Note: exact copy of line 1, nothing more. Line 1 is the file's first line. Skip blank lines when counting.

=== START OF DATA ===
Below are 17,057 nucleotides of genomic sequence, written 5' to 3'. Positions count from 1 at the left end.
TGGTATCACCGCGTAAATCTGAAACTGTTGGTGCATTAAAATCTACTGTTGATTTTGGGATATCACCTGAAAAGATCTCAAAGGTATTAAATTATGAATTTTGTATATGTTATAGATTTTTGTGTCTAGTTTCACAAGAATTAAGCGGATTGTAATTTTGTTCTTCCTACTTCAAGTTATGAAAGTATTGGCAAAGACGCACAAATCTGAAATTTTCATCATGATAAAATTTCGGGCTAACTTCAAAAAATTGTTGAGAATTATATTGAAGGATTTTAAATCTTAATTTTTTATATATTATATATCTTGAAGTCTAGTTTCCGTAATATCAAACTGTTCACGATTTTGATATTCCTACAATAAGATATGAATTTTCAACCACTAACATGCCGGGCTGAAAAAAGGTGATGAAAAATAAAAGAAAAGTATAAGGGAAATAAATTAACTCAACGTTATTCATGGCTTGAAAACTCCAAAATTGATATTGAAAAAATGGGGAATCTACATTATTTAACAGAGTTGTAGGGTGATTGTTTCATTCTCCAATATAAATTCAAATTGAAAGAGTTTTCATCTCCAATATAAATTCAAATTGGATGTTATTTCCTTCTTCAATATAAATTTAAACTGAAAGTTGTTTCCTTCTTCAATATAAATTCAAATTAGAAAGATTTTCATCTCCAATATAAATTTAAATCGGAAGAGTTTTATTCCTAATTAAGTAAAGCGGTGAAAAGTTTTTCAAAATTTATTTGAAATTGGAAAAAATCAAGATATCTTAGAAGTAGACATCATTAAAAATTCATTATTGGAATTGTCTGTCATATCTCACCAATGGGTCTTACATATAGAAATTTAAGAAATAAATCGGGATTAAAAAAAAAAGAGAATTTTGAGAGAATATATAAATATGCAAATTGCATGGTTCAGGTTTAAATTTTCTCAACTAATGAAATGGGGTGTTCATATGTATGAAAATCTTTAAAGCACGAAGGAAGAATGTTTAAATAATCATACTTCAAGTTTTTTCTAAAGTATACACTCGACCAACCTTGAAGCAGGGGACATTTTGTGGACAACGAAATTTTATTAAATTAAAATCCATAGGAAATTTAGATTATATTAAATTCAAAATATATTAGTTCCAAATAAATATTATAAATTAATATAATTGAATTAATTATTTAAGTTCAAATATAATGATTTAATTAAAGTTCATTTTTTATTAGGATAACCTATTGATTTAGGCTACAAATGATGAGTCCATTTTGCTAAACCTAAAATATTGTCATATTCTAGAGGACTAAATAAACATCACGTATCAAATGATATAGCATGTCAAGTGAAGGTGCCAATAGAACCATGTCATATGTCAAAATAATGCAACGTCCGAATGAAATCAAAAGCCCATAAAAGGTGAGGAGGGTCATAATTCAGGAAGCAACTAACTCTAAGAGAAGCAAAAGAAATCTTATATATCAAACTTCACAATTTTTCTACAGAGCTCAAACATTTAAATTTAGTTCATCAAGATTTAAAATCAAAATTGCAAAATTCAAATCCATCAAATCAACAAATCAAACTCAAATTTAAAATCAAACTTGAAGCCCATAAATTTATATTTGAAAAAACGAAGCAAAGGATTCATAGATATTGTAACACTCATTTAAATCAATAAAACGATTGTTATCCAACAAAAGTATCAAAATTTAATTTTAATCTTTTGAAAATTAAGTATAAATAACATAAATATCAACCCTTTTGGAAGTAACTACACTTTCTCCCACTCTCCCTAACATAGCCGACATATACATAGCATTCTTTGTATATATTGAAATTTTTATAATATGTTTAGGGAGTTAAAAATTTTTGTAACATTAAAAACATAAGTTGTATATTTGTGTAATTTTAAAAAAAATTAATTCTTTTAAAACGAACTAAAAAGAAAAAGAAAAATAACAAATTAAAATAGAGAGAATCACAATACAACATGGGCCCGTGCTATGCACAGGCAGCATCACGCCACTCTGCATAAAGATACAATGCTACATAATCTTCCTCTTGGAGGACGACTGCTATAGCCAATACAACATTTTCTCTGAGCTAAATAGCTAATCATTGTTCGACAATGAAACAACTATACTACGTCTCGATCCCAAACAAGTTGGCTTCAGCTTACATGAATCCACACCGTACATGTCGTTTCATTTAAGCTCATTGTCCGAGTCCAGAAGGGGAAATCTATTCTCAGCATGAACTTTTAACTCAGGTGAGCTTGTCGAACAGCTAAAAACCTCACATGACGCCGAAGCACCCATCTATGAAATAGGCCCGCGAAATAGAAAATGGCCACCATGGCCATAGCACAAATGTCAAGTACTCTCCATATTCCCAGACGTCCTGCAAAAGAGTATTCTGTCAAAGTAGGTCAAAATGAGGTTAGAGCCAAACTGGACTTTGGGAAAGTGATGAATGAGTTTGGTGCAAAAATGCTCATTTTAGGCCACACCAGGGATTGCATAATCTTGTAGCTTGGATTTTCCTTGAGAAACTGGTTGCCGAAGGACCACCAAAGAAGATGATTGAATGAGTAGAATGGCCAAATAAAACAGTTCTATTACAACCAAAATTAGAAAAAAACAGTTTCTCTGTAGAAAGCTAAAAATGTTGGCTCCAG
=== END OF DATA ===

Below are 17,057 nucleotides of genomic sequence, written 5' to 3'. Positions count from 1 at the left end.